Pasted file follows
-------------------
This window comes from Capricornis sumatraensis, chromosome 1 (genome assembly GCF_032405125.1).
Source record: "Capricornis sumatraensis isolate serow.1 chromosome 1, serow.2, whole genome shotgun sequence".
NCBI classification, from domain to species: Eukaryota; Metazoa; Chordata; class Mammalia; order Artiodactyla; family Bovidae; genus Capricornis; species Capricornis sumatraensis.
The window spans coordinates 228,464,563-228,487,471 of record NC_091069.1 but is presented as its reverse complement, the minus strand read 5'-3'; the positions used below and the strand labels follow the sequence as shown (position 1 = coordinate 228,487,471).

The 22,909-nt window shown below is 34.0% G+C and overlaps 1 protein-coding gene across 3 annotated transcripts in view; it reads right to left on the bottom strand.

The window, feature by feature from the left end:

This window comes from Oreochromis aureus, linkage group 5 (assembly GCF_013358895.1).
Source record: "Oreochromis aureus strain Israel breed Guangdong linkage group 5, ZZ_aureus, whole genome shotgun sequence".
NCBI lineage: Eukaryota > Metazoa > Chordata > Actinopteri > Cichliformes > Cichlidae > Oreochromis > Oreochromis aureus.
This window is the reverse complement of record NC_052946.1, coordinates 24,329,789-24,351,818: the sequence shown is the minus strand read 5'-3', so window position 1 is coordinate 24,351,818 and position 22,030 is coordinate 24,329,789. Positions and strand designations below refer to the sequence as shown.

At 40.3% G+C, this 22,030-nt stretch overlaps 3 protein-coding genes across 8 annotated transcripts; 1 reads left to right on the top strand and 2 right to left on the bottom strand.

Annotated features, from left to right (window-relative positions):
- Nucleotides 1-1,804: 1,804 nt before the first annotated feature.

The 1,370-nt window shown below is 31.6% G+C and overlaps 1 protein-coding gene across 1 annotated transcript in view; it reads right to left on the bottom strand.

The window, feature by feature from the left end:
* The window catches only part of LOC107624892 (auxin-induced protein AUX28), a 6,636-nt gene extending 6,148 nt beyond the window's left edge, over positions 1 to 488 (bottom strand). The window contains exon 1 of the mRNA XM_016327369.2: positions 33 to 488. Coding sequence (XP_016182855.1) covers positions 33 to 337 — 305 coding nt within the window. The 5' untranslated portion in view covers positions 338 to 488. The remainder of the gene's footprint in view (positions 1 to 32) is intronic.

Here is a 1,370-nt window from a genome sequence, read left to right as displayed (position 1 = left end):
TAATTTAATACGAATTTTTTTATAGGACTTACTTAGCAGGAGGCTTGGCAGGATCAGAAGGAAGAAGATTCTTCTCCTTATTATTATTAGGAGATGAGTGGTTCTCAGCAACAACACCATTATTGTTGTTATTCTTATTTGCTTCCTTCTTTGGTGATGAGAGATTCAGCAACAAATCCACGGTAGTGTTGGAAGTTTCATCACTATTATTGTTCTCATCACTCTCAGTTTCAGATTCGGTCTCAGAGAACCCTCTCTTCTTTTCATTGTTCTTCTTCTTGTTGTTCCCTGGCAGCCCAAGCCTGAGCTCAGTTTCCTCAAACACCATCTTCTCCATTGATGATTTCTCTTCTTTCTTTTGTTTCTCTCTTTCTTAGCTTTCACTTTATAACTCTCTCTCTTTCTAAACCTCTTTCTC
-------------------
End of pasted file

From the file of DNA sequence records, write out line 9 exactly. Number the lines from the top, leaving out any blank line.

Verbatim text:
NCBI lineage: Eukaryota > Metazoa > Chordata > Actinopteri > Cichliformes > Cichlidae > Oreochromis > Oreochromis aureus.